Playing sports at 60: expert recommendations

Exercise at 60: is it fair to change it according to age?

When you’ve been doing this all your life, you shouldn’t change the way you train just because you’re over 60. Nothing could be further from the truth. Indeed, if you have been training regularly, you will be at an advantage because your body will be agile and ready to continue exercising regularly. However, as explained by Daniel Pérez Llorente and Raúl Higuero Alonso, from re-educate studyAlthough you can continue with the same exercise routine, you will need to focus on joint health. “The main thing is to reduce the risk of injury,” they emphasize. And to do this, you must train consciously, choosing to do the right physical exercise at the age of 60.

Recovery is not the same

Julia Ndocky Ribas, from club Metropolitan, insists that if he’s been training for years, there’s not much to change. However, there are certain changes in our body that cannot be fought. One of them, as the expert explains, relates to variations in hormonal system that cause the body’s response to certain stimuli derived from physical activity to be different. “That’s why recovery takes a bit longer. We may find it a bit more difficult to maintain body composition or that muscle density or tone may decrease,” he says.

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Increase in aerobic capacity

It may sound strange, but as Ndocky Ribas explains, you have greater aerobic capacity as you age if you have trained before. “With age and the accumulation of athletic training, we become more capable and aerobically resilient and slightly less tolerant of explosive efforts or those that require maximum force.”

Hard work is still necessary

Although it may be necessary to reduce loads or exercise intensity, it makes sense to focus on strength exercises or on their intensity, by concentrating part of the training on the work of strength. That’s what Re-Educate Studio explains. “The most important thing at this age is strength work. Good strength work such as progression or good adaptation will not only generate pain, but will most likely eliminate any discomfort we may have had before. In addition, the work of strength will counteract the effects produced by age such as dinapenia or osteopenia”.

Exercises with rubber bands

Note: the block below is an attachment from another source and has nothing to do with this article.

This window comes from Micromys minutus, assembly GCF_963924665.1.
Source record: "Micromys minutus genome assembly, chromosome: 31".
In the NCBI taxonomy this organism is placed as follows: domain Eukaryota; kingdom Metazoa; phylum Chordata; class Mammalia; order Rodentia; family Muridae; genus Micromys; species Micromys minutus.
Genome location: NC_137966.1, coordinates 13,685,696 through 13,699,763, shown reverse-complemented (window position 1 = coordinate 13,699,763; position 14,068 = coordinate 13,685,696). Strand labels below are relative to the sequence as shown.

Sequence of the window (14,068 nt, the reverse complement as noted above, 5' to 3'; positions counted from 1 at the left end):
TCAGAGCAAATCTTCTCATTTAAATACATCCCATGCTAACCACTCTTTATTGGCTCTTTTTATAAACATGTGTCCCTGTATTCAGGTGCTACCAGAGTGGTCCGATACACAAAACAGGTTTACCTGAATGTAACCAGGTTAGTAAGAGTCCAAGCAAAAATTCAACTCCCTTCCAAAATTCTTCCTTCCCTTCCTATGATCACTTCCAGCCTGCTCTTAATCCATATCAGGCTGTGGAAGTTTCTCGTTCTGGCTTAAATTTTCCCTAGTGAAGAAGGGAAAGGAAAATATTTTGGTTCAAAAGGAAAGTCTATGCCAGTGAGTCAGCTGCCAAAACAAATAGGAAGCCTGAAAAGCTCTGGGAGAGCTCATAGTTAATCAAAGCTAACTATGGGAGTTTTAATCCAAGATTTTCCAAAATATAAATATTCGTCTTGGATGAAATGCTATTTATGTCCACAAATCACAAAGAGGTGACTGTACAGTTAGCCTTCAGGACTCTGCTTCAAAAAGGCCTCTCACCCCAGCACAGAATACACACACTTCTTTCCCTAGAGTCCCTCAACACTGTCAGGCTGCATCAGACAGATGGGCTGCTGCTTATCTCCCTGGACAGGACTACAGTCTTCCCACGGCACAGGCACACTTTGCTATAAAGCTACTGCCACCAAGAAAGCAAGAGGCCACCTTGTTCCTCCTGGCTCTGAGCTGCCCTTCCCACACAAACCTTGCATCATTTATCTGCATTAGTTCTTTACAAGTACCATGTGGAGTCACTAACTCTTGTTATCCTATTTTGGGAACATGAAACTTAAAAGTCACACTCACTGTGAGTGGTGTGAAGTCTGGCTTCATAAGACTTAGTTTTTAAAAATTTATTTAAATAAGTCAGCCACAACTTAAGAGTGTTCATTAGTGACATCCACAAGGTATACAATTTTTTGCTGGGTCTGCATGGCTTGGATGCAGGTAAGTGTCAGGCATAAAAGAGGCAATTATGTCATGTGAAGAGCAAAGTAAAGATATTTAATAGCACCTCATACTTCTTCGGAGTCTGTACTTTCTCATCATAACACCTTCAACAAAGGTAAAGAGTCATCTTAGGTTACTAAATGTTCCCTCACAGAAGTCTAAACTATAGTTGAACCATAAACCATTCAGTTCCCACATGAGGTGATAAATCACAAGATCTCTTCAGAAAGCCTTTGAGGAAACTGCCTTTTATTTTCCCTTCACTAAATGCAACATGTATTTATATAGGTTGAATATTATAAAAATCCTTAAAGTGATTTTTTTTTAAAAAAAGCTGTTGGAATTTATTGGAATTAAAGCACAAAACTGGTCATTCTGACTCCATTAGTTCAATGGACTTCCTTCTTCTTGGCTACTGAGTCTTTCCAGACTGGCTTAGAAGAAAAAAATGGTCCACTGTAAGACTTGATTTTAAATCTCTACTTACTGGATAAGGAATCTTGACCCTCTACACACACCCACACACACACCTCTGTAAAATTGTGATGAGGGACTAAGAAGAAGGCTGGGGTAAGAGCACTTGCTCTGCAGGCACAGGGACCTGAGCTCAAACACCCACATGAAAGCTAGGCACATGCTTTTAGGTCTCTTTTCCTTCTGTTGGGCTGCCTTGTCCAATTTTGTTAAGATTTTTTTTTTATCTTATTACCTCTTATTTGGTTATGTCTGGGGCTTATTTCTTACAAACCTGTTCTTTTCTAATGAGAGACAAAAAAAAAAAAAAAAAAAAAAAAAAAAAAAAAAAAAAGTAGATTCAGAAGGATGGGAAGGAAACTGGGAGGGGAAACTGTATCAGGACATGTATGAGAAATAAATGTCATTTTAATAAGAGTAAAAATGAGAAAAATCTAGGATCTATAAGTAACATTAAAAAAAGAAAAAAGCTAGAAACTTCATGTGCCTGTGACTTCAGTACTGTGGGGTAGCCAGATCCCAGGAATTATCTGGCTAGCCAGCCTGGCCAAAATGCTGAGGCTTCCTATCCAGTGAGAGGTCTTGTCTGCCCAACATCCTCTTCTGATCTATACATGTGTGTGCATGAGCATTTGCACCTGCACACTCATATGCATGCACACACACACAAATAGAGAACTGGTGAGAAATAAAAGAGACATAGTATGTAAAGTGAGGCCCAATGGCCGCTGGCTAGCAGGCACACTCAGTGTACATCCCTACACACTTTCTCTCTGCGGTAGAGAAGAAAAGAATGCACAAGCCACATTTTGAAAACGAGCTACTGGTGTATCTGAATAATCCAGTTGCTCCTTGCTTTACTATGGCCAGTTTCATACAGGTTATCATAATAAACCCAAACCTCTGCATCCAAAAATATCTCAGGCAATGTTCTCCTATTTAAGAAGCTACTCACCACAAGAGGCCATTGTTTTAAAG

This is one of the recommendations of the Metropolitan Club expert: introduce equipment that can facilitate the execution of exercises and gestures. Among the most recommended: resistance bands or rubber bands.

The transition from HIIT to HILIT

If practiced regularly HIIT but it turns out you’re less tolerant of the intensity of these workouts, the Metropolitan Club expert recommends switching to HILITWhere High Intensity Low Impact. “It features a combination of intensive cardiovascular exercise with more relaxed, gentle movements that focus primarily on mobility and pain prevention.” The result? One workout one low but still intense impact. In terms of frequency, the expert recommends sessions 3 to 4 times a week.

The benefits of pilates

Pilates is undoubtedly one of the best activities to do at any age, especially at 60. Tatiane Canario, CEO of Estudio de Pilates, a center associated with Urban Sports Club, explains it this way: “By performing the movements in a slow and controlled way, using elastic loads, we ensure that there is no pulling and braking, but tension and intention in all phases of the movement. It’s like making sure that there are no untimely compensations.” And he makes another point: not using weights doesn’t mean it’s not great strength training.

The importance of taking care of the pelvic floor

Since the weakening of pelvic floor is a frequent consequence of menopause and hormonal changes, the expert recommends working the pelvic floor both to improve urinary incontinence problems and to correct body posture. The pelvic floor is the set of muscles that close the anterior abdominal cavity. “This is why a weakening of the pelvic floor causes imbalances in the heart in its entirety “.

Other sports or activities

The options are many, but Julia Ndocky Ribas also recommends fitness disciplines submarine – they challenge the stability and resistance of heart; tai chi for less aggressive general training; yoga also work on the emotional part and body balancea combination of pilates, stretching and yoga for good postural work.

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